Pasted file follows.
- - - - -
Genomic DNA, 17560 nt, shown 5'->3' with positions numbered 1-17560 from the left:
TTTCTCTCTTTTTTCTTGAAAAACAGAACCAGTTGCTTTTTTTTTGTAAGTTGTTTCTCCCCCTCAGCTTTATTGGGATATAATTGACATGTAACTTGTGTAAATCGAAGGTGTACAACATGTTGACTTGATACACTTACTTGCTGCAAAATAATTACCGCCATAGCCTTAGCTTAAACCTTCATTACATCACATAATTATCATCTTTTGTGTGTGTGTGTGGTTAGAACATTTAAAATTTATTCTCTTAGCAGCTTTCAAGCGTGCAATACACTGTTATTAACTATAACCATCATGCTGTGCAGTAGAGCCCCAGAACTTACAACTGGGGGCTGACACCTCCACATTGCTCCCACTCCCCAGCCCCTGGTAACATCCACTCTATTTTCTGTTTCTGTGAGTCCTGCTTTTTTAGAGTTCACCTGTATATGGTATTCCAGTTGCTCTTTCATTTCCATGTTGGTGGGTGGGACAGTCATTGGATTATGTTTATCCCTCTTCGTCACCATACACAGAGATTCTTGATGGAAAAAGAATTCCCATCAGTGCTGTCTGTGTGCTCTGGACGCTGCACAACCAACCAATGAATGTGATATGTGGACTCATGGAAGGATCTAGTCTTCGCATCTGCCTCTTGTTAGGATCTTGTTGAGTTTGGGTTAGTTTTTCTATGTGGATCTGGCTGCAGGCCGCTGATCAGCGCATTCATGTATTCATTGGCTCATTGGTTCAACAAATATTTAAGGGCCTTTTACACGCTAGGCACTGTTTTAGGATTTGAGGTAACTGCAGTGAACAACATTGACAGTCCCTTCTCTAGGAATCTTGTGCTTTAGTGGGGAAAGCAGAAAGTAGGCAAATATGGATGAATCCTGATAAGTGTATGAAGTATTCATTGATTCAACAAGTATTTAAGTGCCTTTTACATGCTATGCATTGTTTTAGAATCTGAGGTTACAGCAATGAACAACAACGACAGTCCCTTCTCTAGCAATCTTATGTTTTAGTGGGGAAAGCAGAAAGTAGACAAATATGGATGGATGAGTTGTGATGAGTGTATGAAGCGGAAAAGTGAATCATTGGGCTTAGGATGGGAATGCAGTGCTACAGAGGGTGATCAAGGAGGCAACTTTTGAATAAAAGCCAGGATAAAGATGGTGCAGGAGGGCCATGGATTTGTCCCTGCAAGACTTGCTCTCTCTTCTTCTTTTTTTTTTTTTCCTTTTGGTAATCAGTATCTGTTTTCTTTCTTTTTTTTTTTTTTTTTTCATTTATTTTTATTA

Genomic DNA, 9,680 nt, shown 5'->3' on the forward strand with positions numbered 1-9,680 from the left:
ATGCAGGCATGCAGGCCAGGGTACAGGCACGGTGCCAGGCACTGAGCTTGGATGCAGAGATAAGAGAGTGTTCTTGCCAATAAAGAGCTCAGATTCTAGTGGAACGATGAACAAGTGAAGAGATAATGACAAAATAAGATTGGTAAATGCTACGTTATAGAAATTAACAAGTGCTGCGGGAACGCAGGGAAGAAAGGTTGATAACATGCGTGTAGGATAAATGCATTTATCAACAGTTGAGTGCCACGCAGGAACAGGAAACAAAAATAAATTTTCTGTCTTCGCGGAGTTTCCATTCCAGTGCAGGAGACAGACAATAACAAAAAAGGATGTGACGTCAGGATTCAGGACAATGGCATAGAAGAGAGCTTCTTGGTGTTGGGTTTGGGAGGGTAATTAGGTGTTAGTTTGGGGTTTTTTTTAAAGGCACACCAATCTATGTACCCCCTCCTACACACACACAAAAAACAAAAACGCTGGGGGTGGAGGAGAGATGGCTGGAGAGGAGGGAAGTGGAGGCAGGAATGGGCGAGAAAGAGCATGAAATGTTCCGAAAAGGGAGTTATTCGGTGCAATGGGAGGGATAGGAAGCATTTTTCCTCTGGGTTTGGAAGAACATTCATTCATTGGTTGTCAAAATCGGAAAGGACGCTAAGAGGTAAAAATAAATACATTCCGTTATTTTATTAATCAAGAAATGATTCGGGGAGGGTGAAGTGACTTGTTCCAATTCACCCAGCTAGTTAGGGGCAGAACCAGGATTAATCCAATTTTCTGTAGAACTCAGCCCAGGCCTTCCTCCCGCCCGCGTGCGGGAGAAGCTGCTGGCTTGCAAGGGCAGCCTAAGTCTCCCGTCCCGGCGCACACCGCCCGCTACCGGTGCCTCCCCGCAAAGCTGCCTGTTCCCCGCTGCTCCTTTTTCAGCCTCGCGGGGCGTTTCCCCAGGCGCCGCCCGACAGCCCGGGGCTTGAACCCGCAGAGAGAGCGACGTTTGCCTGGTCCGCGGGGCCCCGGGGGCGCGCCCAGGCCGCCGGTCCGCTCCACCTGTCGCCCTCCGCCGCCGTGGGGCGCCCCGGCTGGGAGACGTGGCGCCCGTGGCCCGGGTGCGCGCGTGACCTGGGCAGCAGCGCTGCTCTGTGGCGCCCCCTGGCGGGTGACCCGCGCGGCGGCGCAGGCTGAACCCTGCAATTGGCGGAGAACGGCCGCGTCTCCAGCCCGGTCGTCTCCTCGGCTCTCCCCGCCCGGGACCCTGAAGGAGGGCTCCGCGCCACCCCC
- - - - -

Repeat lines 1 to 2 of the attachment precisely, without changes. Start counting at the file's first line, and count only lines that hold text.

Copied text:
Genomic DNA, 17560 nt, shown 5'->3' with positions numbered 1-17560 from the left:
TTTCTCTCTTTTTTCTTGAAAAACAGAACCAGTTGCTTTTTTTTTGTAAGTTGTTTCTCCCCCTCAGCTTTATTGGGATATAATTGACATGTAACTTGTGTAAATCGAAGGTGTACAACATGTTGACTTGATACACTTACTTGCTGCAAAATAATTACCGCCATAGCCTTAGCTTAAACCTTCATTACATCACATAATTATCATCTTTTGTGTGTGTGTGTGGTTAGAACATTTAAAATTTATTCTCTTAGCAGCTTTCAAGCGTGCAATACACTGTTATTAACTATAACCATCATGCTGTGCAGTAGAGCCCCAGAACTTACAACTGGGGGCTGACACCTCCACATTGCTCCCACTCCCCAGCCCCTGGTAACATCCACTCTATTTTCTGTTTCTGTGAGTCCTGCTTTTTTAGAGTTCACCTGTATATGGTATTCCAGTTGCTCTTTCATTTCCATGTTGGTGGGTGGGACAGTCATTGGATTATGTTTATCCCTCTTCGTCACCATACACAGAGATTCTTGATGGAAAAAGAATTCCCATCAGTGCTGTCTGTGTGCTCTGGACGCTGCACAACCAACCAATGAATGTGATATGTGGACTCATGGAAGGATCTAGTCTTCGCATCTGCCTCTTGTTAGGATCTTGTTGAGTTTGGGTTAGTTTTTCTATGTGGATCTGGCTGCAGGCCGCTGATCAGCGCATTCATGTATTCATTGGCTCATTGGTTCAACAAATATTTAAGGGCCTTTTACACGCTAGGCACTGTTTTAGGATTTGAGGTAACTGCAGTGAACAACATTGACAGTCCCTTCTCTAGGAATCTTGTGCTTTAGTGGGGAAAGCAGAAAGTAGGCAAATATGGATGAATCCTGATAAGTGTATGAAGTATTCATTGATTCAACAAGTATTTAAGTGCCTTTTACATGCTATGCATTGTTTTAGAATCTGAGGTTACAGCAATGAACAACAACGACAGTCCCTTCTCTAGCAATCTTATGTTTTAGTGGGGAAAGCAGAAAGTAGACAAATATGGATGGATGAGTTGTGATGAGTGTATGAAGCGGAAAAGTGAATCATTGGGCTTAGGATGGGAATGCAGTGCTACAGAGGGTGATCAAGGAGGCAACTTTTGAATAAAAGCCAGGATAAAGATGGTGCAGGAGGGCCATGGATTTGTCCCTGCAAGACTTGCTCTCTCTTCTTCTTTTTTTTTTTTTCCTTTTGGTAATCAGTATCTGTTTTCTTTCTTTTTTTTTTTTTTTTTTCATTTATTTTTATTA